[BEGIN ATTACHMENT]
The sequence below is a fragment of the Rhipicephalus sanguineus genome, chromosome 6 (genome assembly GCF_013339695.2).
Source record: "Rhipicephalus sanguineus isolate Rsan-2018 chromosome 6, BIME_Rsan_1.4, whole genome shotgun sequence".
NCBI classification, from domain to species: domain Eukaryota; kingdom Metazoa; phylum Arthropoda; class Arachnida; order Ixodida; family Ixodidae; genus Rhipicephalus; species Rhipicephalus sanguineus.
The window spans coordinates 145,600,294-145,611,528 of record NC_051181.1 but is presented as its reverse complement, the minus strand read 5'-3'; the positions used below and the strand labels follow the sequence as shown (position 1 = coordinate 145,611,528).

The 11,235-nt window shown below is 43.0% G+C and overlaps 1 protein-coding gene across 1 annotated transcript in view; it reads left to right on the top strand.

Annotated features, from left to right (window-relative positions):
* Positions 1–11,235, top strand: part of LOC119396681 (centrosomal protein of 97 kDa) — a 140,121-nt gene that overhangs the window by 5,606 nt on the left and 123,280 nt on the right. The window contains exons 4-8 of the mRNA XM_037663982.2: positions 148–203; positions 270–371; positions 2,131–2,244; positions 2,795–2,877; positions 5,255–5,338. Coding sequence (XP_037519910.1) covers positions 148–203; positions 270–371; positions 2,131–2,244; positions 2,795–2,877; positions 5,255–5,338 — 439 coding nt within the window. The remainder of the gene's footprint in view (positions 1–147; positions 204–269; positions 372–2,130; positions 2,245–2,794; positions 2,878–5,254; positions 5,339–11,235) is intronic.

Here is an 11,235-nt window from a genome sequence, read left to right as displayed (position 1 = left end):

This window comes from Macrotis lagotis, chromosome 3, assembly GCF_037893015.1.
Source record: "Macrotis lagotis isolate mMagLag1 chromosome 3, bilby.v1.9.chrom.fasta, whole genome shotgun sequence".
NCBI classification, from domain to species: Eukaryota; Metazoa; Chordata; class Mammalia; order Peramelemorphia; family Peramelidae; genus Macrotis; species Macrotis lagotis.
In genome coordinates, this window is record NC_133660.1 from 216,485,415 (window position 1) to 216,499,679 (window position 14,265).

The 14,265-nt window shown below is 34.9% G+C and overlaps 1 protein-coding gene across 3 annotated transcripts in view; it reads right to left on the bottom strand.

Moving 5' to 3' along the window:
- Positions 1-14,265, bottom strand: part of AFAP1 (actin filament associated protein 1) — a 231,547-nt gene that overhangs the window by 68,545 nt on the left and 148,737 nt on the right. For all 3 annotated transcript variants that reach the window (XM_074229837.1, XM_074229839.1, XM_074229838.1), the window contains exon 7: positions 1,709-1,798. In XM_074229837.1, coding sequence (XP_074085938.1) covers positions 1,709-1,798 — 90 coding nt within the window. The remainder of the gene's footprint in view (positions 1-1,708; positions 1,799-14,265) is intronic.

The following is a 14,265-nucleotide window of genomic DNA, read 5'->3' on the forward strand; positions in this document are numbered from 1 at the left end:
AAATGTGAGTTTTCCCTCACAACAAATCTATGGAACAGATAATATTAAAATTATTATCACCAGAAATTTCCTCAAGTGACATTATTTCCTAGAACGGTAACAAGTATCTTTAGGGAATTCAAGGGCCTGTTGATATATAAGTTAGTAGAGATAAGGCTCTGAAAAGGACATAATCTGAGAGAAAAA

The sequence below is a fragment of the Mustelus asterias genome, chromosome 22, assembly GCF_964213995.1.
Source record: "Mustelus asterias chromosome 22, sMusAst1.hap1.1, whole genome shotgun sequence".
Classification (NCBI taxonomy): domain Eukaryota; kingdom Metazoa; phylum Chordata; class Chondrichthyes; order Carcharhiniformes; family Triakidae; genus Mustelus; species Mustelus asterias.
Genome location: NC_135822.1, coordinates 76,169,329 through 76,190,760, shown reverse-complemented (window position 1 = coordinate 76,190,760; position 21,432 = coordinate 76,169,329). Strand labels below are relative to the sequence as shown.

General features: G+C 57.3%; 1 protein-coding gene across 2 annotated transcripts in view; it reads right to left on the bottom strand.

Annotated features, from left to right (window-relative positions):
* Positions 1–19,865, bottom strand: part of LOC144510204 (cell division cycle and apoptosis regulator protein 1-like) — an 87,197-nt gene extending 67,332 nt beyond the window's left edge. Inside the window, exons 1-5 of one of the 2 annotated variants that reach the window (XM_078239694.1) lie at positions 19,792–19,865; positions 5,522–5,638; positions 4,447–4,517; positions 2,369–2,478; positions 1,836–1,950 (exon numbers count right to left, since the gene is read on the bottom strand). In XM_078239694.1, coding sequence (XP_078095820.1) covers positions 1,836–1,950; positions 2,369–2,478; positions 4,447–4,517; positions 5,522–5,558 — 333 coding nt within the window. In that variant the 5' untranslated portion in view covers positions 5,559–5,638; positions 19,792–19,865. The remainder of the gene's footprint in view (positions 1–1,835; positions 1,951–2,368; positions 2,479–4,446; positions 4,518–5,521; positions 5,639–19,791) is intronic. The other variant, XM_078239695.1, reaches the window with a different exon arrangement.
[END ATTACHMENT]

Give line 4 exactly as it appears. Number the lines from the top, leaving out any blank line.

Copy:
The window spans coordinates 145,600,294-145,611,528 of record NC_051181.1 but is presented as its reverse complement, the minus strand read 5'-3'; the positions used below and the strand labels follow the sequence as shown (position 1 = coordinate 145,611,528).